Hair loss can come from many different causes. It is of course necessary, before anything, to find the exact origin, in order to be able to offer the best treatment.
Androgenetic alopecia (AGA) commonly known as baldness is an alopecia characterized by progressive thinning of the hair, a process commonly called “miniaturization”. This miniaturization is of genetic and hormonal origin, it is caused by androgens (= male hormones). It occurs in a very precise location.
Androgenetic alopecia is the natural aging of hair but unfortunately the process is sometimes faster than it should be and then it becomes pathological.
AGA is the most common cause of alopecia for both men and women, and its prevalence increases with age. It is currently estimated that 80% of men and 42% of women suffer from it at 70 years of age. The importance of AGA, in addition to its prevalence and irreversibility, lies in the psychosocial impact it generates. Indeed, most women and men who suffer from it have diminished self-esteem and a lower quality of life.
TE is a reactional hair loss, that is, in relation to one or more environmental factors. It usually appears between 1 and 3 months after the triggering event. It is a diffuse fall that can sometimes reach 30% of the hair. The origin of TE can be traced back to hormones, nutrition, deficiencies, drugs or psychological reasons.
Alopecia areata is a common condition that affects between 1 to 3% of the world’s population. It causes total alopecia in well defined areas. It is an autoimmune disease caused by a disfunction in our immune system. It gets carried away and starts to produce white blood cells that attack the hair bulbs, as they attack a bacterium. The growth is stopped and hair falls. The bulb is not destroyed and at the end of the disease, the hair grows back identically. The most frequent spontaneous evolution is a total regrowth after a few months, first in the form of a discreet white fuzz then later by the same hair as those who had fallen.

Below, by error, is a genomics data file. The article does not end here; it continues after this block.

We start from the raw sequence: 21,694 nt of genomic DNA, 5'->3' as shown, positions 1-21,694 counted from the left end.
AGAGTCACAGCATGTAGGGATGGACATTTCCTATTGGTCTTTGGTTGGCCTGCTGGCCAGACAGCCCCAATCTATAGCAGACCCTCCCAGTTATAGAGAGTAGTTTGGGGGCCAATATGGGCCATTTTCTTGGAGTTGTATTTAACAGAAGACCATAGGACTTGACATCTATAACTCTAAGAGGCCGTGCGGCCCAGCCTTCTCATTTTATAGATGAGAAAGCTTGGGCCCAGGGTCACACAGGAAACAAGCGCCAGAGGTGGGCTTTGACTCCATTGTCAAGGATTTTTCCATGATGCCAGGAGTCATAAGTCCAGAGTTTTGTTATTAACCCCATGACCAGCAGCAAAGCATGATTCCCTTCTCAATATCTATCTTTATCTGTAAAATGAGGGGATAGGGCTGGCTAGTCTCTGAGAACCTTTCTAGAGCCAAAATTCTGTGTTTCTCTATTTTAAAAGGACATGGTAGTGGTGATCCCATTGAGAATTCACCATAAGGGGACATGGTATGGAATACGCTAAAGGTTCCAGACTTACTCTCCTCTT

Cicatricial alopecia are characterized by an inflammatory process that causes an irreversible destruction of the follicular lust, making regrowth impossible. Clinically, the scalp is smooth with disappearance of follicular ostia and sometimes areas of sclerosis. A biopsy is essential to confirm the diagnosis.
lichen planar plane, fibrotic frontal alopecia, lupus, pseudopelade of brocq, central vertex centrifugal cicatricial alopecia
Decalcific folliculitis of Quinquaud, dissecting cellulitis of the scalp
cheloid acne of the neck, erosive pustulosis of the scalp
EA is a sudden stop of hair growth in the anagen phase, without going through the telogen phase. The fall is acute and affects more than 90% of the hair. The two most common causes are radiotherapy and chemotherapy.
Trichotillomania, or trichomania, is a disorder in humans characterized by compulsive tearing of one’s own hair and / or bodyhair. This leads to an alopecia that can eventually, after many years, become definitive. Two peaks of frequency are found in children: around 2-3 years and 10-12 years, but the pathology can also be found in adulthood. In some cases, psychotherapy may be offered.
Frontal fibrosing alopecia (FFA) was described for the first time in 1994. It is characterized by cicatricial alopecia of the frontal implantation line. Alopecia of the eyebrows is frequently associated, as is alopecia of the pubis, face and hair. The clinical and histological features evoke the hair lichen, and the FFA is actually considered as a particular pattern of LPP. FFA most often affect postmenopausal women, but cases have been described in both men and young women. This disease has increased dramatically in recent years, becoming the leading cause of cicatricial alopecia. The pathophysiology remains unknown however scientists agree that it is a combination of genetic and environmental factors. In recent years some studies have involved the chemical sunscreens used in solar creams, without this being yet formally proven.